Tuesday

13th Nov 2018

Letter

Media freedom in Serbia - President Vucic responds

  • Serbian president Aleksandar Vucic: "I will try - without any passion - to make a rational and decent response to what was written in an opinion piece full of accusations against Serbia in EUobserver." (Photo: Franz Johann Morgenbesser)

As the president of Serbia I have rarely reacted on media attacks against the country I lead, because I have always, it seems to me, understood well that each different opinion and criticism serve for changing things quickly in our country, for improving ourselves, and for providing normal functioning and full respect for democratic norms and laws.

But, I will try - without any passion - to make a rational and decent response to what was written in an opinion piece full of accusations against Serbia in EUobserver on 2 November.

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1. It is a complete falsehood that [the] media network became a subject of a disruptive state monopoly – on the contrary, we created a strategy, and - after so many years of so many reforms - we were the first government which, to the greatest extent, renounced its own involvement in media.

You mention the Tanjug case, the very same agency for which those same independent journalists published an obituary in their newspapers, on the day it was closed regarding the termination of operation of that state agency.

Today, when the respective agency operates, speaking the truth, without state support, it's once again our fault - of the state, government, and mine, as the president.

It would be nice if many in the EU, as well as in Serbia, would agree whether they want us to shut down state-owned media, or they want us to be benevolent towards their work.

2) The author, Matteo Trevisan, says that physical assaults against journalists are the tip of the iceberg, and I'm asking you: which is the country in the EU that has fewer assaults against journalists than Serbia, not counting brutal assaults of the representatives of the opposition against female journalists of the TV Pink - Goca Uzelac and Mara Dragic? Please, respond me concretely which EU country is the one that had fewer physical assaults against journalists, with concrete data.

3) Trevisan says that pressure is being exerted in various ways, among other things, through numerous court procedures against journalists.

I would like to inform you that more than 90 percent of the procedures that were initiated against journalists had taken place upon the requests of opposition leaders, and not of government representatives.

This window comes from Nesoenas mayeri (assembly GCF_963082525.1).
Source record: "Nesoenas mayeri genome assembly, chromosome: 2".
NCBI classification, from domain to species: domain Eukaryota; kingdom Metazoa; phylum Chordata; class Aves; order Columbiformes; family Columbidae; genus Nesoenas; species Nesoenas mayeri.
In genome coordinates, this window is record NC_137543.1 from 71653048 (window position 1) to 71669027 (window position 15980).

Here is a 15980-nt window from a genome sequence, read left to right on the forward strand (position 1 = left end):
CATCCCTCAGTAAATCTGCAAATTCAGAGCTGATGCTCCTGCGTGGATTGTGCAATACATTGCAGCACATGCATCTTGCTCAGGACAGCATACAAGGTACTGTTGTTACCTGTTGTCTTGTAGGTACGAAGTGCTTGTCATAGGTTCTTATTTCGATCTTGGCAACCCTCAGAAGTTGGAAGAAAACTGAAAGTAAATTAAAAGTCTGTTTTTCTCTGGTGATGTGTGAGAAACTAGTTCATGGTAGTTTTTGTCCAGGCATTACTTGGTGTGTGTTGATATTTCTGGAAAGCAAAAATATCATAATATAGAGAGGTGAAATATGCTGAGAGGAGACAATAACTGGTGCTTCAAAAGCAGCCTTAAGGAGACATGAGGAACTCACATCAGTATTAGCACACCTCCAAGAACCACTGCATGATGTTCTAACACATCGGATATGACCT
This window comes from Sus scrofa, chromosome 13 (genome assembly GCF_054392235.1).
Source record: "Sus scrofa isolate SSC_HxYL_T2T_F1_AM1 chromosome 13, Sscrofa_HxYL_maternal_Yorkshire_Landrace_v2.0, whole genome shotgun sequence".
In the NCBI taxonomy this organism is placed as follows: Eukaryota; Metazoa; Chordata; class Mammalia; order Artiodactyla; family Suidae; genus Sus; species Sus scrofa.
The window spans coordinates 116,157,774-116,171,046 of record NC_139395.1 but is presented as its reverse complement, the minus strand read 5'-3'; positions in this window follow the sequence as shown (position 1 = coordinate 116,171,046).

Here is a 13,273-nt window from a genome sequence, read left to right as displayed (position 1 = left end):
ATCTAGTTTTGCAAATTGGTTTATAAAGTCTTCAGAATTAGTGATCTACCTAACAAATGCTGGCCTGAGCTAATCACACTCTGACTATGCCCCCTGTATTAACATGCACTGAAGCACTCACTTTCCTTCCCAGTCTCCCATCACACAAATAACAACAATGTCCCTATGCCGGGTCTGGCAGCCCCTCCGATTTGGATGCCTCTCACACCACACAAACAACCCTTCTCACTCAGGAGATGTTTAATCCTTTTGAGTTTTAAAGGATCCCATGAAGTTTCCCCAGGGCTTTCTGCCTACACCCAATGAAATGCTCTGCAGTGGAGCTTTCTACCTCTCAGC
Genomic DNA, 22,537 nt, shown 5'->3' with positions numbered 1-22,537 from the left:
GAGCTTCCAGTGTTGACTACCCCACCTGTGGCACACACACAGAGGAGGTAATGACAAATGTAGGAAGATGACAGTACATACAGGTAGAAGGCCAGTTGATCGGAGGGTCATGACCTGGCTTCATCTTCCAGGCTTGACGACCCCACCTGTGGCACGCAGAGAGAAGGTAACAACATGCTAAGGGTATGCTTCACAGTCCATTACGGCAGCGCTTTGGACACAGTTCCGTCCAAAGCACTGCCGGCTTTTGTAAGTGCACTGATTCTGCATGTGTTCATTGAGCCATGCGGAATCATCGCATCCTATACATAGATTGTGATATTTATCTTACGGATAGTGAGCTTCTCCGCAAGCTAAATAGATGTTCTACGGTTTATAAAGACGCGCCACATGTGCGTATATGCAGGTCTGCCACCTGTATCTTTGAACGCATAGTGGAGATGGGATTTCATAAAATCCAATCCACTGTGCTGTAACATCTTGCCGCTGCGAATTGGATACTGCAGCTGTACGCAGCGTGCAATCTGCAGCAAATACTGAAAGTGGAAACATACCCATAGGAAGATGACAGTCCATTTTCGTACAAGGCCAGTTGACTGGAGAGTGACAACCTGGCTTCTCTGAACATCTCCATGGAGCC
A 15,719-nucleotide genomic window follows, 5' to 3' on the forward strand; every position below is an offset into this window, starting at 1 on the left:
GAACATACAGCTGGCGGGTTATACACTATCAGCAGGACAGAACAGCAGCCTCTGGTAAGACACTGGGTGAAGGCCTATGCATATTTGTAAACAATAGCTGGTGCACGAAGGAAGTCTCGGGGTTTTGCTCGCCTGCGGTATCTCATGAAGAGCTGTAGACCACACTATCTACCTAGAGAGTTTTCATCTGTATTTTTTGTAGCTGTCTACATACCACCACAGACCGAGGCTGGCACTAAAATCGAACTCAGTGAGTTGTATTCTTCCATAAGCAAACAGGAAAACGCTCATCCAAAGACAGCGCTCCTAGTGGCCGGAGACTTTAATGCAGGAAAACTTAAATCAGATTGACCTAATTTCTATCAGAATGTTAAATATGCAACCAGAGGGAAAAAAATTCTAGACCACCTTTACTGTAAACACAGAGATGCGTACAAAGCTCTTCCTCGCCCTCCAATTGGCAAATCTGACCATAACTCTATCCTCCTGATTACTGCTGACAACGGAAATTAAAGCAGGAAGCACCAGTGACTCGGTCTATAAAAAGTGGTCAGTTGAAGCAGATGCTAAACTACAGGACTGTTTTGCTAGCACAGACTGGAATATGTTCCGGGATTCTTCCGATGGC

Personally, despite numerous insults, threats and slanders in the past six years, I have never filed a complaint against media and journalists. I believe that, in this way, I demonstrated how we should refer to and what the way for cherishing the differences is.

4) Additionally, I want to say that nobody has ever, and in anyway, shut down Vranjske Novine, even though their circulation was small in the market. And they were not facing any kind of pressure.

5) Further, in the article it is said that no solution was reached in cases of Dada Vujasinovic, Slavko Curuvija and Milan Pantic.

Those people were killed 30, 20 and 15 years ago. The so-called democratic ruling power you speak so nicely about, hadn't moved either of these cases from a standstill.

Despite fighting ghosts from the past, the indictment was raised and the apprehension of the accused is almost finalised.

Also, for almost three years I've been listening how killings of journalists would take place in Serbia, and meanwhile journalists were killed in Malta, Slovakia, Bulgaria, wounded in Montenegro, while in Serbia (not counting the injuries of Gordana Uzelac, inflicted by the opposition members) there was no one with such serious injuries.

I do understand that I am an easy target for anyone who wants to attack Serbia for the media situation, first of all because of a brief participation in Milosevic's government, 20 years ago, but I would ask all of them to use facts - and not a mantra which was set as the only way for attacking Serbia, which is economically significantly improving, whose reputation is rising worldwide, and which is trying to resolve important regional political problems.

Getting better

Finally, I agree with you about one thing. The situation in Serbia, certainly, is not brilliant and there are many things that we need to do in order to make it better.

Precisely, that is why it is important for the state to continue to cooperate with all the media representatives and unions.

Prime minister Ana Brnabic and myself are firm in showing political will to improve the situation in the media and to cooperate with relevant journalists and media associations in order to achieve that goal.

We invited the OSCE to facilitate the process, while journalists and media associations were asked to contribute by delegating members of the task force for designing a media strategy.

According to all media associations and unions the good news is that this document is being drafted, in a widely-inclusive process, which is satisfactory.

Of course, I hope that we will get support from the EU, and we are ready to work together with you and reach European standards.

Aleksandar Vucic is the president of the Republic of Serbia

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